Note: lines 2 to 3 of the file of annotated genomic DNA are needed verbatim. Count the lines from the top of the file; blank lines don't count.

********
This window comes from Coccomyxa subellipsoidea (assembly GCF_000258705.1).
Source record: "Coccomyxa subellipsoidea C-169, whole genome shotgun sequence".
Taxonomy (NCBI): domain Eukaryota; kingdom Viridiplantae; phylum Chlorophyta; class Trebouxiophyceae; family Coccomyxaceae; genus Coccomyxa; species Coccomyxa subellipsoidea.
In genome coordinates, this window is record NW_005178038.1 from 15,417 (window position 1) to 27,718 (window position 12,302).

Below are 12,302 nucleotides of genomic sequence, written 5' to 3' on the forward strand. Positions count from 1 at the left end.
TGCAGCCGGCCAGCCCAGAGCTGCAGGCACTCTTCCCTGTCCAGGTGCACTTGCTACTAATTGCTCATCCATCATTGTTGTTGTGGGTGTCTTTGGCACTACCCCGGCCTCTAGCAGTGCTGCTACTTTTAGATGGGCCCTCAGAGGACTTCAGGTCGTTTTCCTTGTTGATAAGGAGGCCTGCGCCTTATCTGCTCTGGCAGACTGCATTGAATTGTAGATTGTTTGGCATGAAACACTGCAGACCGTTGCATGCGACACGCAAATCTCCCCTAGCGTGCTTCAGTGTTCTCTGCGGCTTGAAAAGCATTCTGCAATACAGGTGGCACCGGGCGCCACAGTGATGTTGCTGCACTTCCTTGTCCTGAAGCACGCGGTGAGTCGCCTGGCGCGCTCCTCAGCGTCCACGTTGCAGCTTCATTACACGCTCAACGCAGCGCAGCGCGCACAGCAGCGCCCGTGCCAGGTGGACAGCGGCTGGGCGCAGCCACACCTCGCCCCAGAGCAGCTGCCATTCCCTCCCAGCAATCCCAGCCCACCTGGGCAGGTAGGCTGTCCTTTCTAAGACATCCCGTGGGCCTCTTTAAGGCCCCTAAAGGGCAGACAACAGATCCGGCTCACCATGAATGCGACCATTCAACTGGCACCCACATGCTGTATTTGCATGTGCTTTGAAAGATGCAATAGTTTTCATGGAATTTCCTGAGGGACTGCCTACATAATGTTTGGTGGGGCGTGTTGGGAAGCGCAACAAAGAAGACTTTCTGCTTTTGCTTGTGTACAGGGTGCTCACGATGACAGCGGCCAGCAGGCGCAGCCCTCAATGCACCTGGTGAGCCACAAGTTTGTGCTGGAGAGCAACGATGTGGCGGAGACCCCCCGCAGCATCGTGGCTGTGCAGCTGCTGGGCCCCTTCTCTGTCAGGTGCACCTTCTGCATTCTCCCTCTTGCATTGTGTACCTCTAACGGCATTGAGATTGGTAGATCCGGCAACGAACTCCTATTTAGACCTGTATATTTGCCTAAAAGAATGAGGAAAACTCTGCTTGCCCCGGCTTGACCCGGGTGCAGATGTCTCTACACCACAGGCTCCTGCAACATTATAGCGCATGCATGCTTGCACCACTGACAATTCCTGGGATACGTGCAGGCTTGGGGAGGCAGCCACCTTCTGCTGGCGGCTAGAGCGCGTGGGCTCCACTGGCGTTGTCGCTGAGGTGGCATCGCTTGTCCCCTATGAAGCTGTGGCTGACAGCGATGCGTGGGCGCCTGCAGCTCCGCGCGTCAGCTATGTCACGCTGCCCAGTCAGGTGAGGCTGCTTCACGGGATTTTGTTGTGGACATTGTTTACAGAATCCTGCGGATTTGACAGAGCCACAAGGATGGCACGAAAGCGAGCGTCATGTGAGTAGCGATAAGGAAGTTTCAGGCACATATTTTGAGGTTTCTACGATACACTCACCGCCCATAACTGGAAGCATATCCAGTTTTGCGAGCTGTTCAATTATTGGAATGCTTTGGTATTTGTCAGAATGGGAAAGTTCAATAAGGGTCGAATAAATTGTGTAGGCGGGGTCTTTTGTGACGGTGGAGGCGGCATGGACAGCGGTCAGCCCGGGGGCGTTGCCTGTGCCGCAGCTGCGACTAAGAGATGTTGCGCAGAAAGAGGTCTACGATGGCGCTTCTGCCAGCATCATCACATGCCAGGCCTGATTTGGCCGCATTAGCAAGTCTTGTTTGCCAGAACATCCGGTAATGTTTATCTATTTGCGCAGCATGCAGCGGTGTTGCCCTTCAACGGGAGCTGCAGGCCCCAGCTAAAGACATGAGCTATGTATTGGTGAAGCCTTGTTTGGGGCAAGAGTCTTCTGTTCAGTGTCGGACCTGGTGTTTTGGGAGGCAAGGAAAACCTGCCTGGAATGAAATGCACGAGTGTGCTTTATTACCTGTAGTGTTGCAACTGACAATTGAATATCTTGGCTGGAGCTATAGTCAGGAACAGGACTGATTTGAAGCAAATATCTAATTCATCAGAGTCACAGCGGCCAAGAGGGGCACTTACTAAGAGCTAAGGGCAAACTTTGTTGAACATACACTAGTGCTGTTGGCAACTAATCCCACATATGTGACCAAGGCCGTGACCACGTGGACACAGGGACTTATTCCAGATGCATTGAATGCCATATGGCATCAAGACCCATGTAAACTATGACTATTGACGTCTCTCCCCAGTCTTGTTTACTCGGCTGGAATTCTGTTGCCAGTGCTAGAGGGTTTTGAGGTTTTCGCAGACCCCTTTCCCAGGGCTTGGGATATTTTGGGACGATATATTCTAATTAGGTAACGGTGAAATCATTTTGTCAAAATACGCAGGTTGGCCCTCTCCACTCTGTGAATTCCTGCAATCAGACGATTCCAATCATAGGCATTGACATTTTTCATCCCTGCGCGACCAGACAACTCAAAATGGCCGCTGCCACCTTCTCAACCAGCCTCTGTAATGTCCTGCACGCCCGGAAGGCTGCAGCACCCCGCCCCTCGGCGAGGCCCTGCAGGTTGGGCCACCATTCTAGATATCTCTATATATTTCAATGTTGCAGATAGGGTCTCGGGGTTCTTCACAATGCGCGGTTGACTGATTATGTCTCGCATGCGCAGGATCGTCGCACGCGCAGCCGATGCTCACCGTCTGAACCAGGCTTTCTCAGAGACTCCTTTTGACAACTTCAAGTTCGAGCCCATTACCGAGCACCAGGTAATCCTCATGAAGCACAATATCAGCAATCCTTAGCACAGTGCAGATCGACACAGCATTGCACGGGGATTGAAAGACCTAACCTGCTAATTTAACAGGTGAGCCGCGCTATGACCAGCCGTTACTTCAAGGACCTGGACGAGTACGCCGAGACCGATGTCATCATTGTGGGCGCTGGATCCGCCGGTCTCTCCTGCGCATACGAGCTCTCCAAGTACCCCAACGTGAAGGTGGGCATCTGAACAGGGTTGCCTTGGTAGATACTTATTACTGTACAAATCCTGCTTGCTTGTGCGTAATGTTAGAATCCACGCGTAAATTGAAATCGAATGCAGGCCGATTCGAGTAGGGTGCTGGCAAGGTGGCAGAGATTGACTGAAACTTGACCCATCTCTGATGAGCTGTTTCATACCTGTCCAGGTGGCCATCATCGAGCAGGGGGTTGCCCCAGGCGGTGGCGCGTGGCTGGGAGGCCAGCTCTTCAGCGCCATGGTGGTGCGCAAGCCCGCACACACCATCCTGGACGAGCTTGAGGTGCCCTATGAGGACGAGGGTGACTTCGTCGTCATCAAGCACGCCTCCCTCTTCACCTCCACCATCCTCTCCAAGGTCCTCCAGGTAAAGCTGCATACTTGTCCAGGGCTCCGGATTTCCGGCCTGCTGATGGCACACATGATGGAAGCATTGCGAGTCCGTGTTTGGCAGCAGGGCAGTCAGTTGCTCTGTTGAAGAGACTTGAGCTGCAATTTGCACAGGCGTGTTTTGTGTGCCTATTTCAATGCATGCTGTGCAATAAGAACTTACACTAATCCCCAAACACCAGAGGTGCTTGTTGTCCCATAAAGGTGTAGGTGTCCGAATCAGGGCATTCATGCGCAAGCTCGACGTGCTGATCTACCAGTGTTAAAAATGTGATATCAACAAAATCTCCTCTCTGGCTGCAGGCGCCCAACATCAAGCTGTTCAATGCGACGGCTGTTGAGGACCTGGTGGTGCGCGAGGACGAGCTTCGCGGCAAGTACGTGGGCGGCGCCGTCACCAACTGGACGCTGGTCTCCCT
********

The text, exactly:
Source record: "Coccomyxa subellipsoidea C-169, whole genome shotgun sequence".
Taxonomy (NCBI): domain Eukaryota; kingdom Viridiplantae; phylum Chlorophyta; class Trebouxiophyceae; family Coccomyxaceae; genus Coccomyxa; species Coccomyxa subellipsoidea.